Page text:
New York v. Barr
Cities and localities within the state of New York, like many across the nation, receive federal funding from the Edward Byrne Memorial Justice Assistance Grant (“Byrne JAG”) Program to help enhance public safety as they see fit. Byrne JAG grant amounts are calculated using a statutory formula keyed to the jurisdiction’s population and violent crime rate, and there are minimal limits on the public safety and criminal justice uses to which funds may be allocated. Despite this, the Attorney General sought to mandate new funding conditions for every Byrne JAG award in an attempt to coerce cities into changing their immigration policies. The State of New York sued, challenging the Attorney General’s authority to impose the new conditions. The district court decided in favor of the State of New York and ordered that all 2017 Byrne JAG funds be released. A three-judge panel of the Second Circuit, however, reversed this decision.
CAC filed a brief on behalf of members of Congress arguing that the Second Circuit should rehear the case en banc because the panel erred in upholding the conditions. Our brief explained that in establishing the Byrne JAG grant program, Congress neither imposed the challenged conditions on grant recipients, nor authorized the Attorney General to impose them. Congress designed the program as a formula grant to ensure that cities and localities would have maximum flexibility in determining how to best improve public safety in their respective jurisdictions. The Attorney General’s coercive conditions are not only at odds with this flexibility but also undermine public safety in states like New York by decreasing trust and cooperation between the police force and crime victims and witnesses in many neighborhoods. Moreover, as we explained, the statute on which the Attorney General principally relied does not concern either the Byrne JAG program or the Attorney General and thus provides no support for what he is attempting to do. Finally, we argued that the Attorney General’s attempt to administratively write into law new grant conditions runs afoul of fundamental constitutional principles. The Framers recognized the dangers of concentrated power in the hands of a single government branch, and thus gave the authority to impose conditions on the receipt of federal financial assistance to Congress. The Attorney General’s coercive actions cannot be squared with the constitutional separation-of-powers principles or the Framers’ decision to give Congress the power of the purse.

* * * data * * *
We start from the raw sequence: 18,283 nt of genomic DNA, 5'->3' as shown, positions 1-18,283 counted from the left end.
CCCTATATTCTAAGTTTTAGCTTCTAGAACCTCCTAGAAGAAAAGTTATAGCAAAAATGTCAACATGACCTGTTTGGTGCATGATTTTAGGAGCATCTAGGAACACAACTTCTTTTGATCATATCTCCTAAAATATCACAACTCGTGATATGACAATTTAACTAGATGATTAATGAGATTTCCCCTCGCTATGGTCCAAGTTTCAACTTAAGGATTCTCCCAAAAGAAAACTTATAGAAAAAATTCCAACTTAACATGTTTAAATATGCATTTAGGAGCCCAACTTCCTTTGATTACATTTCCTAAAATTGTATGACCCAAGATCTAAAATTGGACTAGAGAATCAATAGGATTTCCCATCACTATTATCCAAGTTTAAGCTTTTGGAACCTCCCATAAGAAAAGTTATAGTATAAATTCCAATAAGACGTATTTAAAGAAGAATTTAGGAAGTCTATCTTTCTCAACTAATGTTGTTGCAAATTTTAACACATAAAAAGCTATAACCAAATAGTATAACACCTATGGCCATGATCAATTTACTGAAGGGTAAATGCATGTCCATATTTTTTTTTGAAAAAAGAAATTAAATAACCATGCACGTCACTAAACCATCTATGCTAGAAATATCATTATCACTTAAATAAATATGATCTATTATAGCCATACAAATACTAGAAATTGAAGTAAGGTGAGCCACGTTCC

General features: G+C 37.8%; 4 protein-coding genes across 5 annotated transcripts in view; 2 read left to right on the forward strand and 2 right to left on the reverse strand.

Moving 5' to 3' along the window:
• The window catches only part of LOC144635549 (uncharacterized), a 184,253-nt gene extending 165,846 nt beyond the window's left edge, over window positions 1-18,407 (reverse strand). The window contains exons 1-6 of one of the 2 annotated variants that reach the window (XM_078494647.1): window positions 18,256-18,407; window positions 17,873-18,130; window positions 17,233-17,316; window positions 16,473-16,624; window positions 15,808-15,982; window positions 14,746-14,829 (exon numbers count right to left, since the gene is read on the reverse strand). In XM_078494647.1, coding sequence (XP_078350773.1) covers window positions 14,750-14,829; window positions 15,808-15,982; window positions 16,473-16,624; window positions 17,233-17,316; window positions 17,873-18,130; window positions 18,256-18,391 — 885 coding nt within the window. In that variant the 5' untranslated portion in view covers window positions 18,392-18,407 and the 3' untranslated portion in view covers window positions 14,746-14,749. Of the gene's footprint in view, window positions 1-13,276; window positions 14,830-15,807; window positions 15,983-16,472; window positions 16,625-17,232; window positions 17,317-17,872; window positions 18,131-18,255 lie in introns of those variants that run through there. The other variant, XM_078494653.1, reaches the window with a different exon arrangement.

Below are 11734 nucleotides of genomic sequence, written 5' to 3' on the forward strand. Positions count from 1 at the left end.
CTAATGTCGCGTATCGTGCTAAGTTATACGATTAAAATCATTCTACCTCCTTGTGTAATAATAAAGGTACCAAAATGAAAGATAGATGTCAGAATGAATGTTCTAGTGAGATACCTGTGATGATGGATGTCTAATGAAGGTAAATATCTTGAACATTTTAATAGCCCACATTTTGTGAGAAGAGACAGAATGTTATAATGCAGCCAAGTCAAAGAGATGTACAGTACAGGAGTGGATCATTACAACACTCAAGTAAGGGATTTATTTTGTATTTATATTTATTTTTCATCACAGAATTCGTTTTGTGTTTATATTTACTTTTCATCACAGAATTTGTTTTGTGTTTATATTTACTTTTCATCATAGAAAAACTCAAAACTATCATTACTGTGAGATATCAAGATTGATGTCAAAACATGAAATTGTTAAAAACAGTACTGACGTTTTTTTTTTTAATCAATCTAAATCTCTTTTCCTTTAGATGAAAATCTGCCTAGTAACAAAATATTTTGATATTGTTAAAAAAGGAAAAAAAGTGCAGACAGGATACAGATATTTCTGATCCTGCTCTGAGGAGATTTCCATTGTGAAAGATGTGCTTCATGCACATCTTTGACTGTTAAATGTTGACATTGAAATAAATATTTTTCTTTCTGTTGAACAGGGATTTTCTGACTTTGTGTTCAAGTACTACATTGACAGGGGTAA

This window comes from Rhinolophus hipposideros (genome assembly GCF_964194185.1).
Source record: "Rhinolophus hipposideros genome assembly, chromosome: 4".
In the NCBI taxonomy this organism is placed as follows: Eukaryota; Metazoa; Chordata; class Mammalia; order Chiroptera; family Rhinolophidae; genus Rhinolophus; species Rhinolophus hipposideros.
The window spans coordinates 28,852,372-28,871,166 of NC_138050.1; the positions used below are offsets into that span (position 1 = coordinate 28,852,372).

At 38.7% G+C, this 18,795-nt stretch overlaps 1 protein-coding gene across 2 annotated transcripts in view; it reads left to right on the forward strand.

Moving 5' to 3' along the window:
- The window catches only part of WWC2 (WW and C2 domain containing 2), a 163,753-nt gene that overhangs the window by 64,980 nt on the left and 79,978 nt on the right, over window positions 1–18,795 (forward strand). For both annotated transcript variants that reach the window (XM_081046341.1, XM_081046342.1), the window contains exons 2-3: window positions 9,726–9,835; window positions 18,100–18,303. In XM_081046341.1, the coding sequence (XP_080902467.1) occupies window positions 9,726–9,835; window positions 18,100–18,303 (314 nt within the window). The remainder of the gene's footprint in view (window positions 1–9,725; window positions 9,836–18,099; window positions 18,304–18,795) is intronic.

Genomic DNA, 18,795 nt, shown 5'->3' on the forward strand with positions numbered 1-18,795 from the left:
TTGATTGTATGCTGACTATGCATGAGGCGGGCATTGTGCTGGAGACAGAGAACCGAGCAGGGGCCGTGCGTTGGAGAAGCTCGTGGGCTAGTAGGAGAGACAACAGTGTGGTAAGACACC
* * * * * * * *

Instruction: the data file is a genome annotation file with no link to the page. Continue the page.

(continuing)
The Second Circuit denied the petition for en banc review, but the plaintiffs have announced that they will seek Supreme Court review in this case.
May 7, 2020
CAC files brief on behalf of members of Congress in support of en banc rehearing2d Cir. Br.
July 13, 2020
The Second Circuit denies the petition for en banc rehearing